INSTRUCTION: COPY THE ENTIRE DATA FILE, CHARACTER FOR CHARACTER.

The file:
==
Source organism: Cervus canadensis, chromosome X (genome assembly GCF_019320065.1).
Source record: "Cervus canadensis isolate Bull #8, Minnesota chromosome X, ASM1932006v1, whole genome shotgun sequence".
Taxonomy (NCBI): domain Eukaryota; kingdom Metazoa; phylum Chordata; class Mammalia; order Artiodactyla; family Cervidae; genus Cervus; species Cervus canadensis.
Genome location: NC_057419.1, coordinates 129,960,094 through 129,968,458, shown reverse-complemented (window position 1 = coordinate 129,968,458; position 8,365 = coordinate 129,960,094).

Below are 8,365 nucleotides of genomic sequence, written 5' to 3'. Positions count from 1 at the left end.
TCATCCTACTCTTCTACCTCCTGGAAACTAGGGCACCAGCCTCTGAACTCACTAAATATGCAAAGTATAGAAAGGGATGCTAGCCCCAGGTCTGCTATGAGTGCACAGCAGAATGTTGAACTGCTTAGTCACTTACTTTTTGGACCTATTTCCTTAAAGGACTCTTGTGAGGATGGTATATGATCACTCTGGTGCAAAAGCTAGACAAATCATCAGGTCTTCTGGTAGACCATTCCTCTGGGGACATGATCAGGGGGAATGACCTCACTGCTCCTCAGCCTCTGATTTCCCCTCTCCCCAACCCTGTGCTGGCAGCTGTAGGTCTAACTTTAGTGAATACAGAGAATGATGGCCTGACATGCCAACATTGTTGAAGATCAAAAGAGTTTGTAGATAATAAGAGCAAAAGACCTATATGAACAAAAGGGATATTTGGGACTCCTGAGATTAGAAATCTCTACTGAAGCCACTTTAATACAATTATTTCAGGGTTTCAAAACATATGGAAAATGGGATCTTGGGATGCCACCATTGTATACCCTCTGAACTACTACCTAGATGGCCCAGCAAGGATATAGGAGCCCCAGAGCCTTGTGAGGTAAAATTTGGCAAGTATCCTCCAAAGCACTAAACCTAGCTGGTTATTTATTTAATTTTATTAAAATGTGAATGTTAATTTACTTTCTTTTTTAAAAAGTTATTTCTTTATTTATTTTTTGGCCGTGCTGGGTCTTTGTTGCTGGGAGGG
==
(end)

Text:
Source organism: Cervus canadensis, chromosome X (genome assembly GCF_019320065.1).
Source record: "Cervus canadensis isolate Bull #8, Minnesota chromosome X, ASM1932006v1, whole genome shotgun sequence".
Taxonomy (NCBI): domain Eukaryota; kingdom Metazoa; phylum Chordata; class Mammalia; order Artiodactyla; family Cervidae; genus Cervus; species Cervus canadensis.
Genome location: NC_057419.1, coordinates 129,960,094 through 129,968,458, shown reverse-complemented (window position 1 = coordinate 129,968,458; position 8,365 = coordinate 129,960,094).

Below are 8,365 nucleotides of genomic sequence, written 5' to 3'. Positions count from 1 at the left end.
TCATCCTACTCTTCTACCTCCTGGAAACTAGGGCACCAGCCTCTGAACTCACTAAATATGCAAAGTATAGAAAGGGATGCTAGCCCCAGGTCTGCTATGAGTGCACAGCAGAATGTTGAACTGCTTAGTCACTTACTTTTTGGACCTATTTCCTTAAAGGACTCTTGTGAGGATGGTATATGATCACTCTGGTGCAAAAGCTAGACAAATCATCAGGTCTTCTGGTAGACCATTCCTCTGGGGACATGATCAGGGGGAATGACCTCACTGCTCCTCAGCCTCTGATTTCCCCTCTCCCCAACCCTGTGCTGGCAGCTGTAGGTCTAACTTTAGTGAATACAGAGAATGATGGCCTGACATGCCAACATTGTTGAAGATCAAAAGAGTTTGTAGATAATAAGAGCAAAAGACCTATATGAACAAAAGGGATATTTGGGACTCCTGAGATTAGAAATCTCTACTGAAGCCACTTTAATACAATTATTTCAGGGTTTCAAAACATATGGAAAATGGGATCTTGGGATGCCACCATTGTATACCCTCTGAACTACTACCTAGATGGCCCAGCAAGGATATAGGAGCCCCAGAGCCTTGTGAGGTAAAATTTGGCAAGTATCCTCCAAAGCACTAAACCTAGCTGGTTATTTATTTAATTTTATTAAAATGTGAATGTTAATTTACTTTCTTTTTTAAAAAGTTATTTCTTTATTTATTTTTTGGCCGTGCTGGGTCTTTGTTGCTGGGAGGG